Mary Walton – The Industrial Revolution brought a lot of things to America – technological advancements, factories and, most regrettably, pollution. Mary Walton did her best to fight against that, as one of America’s first environmentalists and a noted inventor. Mary developed multiple inventions to help clean up the air – including a system that pulled toxic emissions into water tanks and a sound-dampening machine that helped save city dwellers from having to listen to the deafening noises day and night. Mary would definitely be my go-to friend for anything outdoorsy – from a farmer’s market to a bike ride. But be warned – she also seems like the kind of friend to guilt-trip you for the SLIGHTEST eco slip-up. (“Oh…you just throw your leftovers away? I assumed EVERYBODY had their own compost pile like me,” I imagine her probably saying.)

You can read more from Paula Skaggs on her blog and follow her on Twitter.

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  1. Don’t forget my two favorites!

    Dolley Madison- Known for her beauty, excellent taste and hospitality. She was the White House’s “hostest with the mostest.” She helped the interior decorator furnish the White House and threw amazing parties! She was also a huge supporter of the arts and when the British were invading DC in 1814, while everyone else was panicking and trying to escape she ensured the important paintings in the White House (including the Stuart painting) got out safely so many generations to come could enjoy them. She’d be a great BFF… you could enjoy museums together and count on her to throw fabulous parties!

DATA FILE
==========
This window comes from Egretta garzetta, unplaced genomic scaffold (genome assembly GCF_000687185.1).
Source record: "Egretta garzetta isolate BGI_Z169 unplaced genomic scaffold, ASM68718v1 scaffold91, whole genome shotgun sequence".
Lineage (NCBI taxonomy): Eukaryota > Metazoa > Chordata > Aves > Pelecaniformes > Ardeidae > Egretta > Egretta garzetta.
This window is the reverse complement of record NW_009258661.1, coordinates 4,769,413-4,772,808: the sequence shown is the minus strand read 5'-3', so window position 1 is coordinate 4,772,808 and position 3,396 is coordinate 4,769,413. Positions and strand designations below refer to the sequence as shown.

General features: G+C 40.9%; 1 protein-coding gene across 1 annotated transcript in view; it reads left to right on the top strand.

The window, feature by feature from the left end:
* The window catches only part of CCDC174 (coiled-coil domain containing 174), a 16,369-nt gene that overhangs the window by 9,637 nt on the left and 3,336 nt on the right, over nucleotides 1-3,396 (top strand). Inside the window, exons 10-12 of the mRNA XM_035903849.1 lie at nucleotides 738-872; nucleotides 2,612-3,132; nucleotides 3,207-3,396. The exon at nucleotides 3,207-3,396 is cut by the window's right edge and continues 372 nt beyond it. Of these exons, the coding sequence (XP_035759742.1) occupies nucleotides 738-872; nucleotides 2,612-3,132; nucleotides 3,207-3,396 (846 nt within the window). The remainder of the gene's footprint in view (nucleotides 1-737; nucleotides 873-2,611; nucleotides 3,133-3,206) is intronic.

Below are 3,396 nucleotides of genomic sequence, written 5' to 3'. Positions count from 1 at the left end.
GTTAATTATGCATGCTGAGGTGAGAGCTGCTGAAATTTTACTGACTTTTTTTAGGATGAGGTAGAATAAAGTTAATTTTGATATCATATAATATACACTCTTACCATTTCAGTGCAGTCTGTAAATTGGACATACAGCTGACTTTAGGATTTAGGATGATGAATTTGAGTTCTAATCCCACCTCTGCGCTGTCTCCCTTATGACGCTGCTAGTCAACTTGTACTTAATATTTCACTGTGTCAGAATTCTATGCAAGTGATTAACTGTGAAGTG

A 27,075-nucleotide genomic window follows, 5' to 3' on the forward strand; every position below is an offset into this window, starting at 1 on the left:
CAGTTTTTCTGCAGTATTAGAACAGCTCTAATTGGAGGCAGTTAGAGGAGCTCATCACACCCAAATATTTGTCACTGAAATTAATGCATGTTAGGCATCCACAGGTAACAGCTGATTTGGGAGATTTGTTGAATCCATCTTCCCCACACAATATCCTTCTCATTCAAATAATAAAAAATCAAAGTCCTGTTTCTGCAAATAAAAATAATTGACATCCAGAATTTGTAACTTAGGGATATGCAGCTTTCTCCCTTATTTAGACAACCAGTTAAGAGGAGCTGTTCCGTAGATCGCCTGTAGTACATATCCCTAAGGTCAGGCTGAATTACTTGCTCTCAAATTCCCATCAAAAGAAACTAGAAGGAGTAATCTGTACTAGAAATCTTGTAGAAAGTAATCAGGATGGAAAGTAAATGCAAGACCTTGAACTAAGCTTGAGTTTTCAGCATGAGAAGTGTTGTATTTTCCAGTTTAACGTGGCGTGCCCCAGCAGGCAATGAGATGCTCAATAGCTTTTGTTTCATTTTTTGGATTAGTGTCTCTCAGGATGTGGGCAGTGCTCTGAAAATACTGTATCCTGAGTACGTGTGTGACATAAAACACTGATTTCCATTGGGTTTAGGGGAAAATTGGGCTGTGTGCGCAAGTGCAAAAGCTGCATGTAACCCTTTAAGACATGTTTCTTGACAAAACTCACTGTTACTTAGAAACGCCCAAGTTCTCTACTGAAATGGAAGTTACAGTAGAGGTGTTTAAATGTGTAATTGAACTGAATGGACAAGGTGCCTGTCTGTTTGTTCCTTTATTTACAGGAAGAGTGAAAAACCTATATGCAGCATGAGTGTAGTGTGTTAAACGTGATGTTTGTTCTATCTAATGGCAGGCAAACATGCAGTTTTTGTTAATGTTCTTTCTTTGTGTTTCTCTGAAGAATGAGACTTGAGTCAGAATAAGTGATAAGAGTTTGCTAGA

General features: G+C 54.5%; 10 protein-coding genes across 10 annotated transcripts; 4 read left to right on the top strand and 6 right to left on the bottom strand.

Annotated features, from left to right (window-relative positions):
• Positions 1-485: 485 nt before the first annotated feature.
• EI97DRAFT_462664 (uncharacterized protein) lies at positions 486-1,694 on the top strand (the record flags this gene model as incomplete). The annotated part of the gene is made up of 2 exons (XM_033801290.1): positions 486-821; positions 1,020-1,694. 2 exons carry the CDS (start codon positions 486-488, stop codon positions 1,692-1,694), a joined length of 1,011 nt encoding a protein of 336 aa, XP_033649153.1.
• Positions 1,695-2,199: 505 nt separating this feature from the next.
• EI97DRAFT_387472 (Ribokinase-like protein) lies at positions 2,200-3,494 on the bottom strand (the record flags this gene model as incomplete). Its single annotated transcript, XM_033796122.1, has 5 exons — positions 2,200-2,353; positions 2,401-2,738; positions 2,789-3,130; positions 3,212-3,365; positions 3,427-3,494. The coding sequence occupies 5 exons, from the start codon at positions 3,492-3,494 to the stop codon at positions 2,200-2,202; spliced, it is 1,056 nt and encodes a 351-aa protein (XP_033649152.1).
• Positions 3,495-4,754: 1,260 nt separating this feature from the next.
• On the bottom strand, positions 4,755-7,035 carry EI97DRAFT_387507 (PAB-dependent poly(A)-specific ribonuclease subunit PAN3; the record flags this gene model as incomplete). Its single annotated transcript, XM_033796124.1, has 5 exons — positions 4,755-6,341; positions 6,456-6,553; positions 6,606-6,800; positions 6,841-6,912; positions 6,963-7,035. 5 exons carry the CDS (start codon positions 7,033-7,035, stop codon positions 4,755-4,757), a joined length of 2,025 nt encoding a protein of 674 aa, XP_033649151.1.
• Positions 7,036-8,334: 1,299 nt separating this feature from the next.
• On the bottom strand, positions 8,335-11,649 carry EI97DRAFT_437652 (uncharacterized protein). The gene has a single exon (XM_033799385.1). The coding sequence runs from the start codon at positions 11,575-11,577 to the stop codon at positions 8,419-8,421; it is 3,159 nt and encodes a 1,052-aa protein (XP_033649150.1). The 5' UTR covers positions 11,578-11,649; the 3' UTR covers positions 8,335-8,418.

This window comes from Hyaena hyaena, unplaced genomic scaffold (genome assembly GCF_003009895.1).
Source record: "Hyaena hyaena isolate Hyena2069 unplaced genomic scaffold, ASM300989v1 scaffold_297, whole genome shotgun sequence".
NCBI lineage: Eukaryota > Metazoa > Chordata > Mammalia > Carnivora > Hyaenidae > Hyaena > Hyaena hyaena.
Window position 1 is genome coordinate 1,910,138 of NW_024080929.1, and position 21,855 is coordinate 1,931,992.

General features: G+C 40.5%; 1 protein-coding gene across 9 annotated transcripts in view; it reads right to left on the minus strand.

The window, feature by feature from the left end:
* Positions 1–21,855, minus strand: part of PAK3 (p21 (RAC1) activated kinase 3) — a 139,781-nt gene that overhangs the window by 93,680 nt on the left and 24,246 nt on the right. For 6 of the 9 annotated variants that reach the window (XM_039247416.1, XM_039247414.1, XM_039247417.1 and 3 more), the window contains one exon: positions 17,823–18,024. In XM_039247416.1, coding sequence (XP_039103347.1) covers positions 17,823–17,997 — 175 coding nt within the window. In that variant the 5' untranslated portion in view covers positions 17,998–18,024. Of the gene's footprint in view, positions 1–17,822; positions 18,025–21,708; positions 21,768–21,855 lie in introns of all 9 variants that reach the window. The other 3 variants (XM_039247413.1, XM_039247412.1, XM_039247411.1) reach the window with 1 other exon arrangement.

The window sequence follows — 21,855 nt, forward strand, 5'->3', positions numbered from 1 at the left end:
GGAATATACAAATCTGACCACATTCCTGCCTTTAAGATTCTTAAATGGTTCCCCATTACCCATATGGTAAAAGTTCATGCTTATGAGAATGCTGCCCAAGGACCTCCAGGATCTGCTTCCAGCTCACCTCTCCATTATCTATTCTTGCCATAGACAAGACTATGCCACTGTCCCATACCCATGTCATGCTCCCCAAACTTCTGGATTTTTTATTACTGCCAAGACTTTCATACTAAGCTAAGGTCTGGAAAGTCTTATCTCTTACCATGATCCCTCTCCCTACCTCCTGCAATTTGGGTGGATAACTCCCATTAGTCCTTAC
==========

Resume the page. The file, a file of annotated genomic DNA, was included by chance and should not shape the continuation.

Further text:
And you can’t forget Margaret “Molly” Brown! This lady is near and dear to my heart ever since I worked at the Molly Brown House Museum in Denver for 2 years. Her parents were Irish immigrants yet she still managed to become one of the most powerful and wealthy ladies in Colorado (after she moved to Leadville and married mining supervisor JJ Brown). JJ wasn’t wealthy when they married, but in 1893 after the retraction of the Sherman Silver Purchase Act, he developed a way to keep the soft walls in the Leadville mines from collapsing so the miners could dig deeper for gold… Lucky for JJ they found the largest vein of gold ever at the time and as a result the Browns became instant millionaires. After moving to Denver, Margaret surrounded herself with ladies that worked for the betterment of women and children. She campaigned for women’s rights and helped establish the juvenile justice system in Colorado.

    She also a survivor of the Titanic’s maiden voyage. After the lifeboats were rescued by the Carpathia, Margaret became President of the Survivor’s Committee and went to the wealthy first class passengers trying to raise money for the 3rd class survivors (many of whom had lost not only all of their earthly possessions, but also their entire families). When she didn’t raise as much money as she thought she posted a list with two columns- 1) Who had donated what and 2) Who had not donated at all! She was feisty and didn’t let anything get in her way of helping people. How could you not want to be friends with this amazing woman!

    Thanks for the post… I loved it!

  2. I love this! Don’t forget about Alice Paul! Girl worked it with the help of the National Woman’s Party to get us the right to vote!

  3. I love this.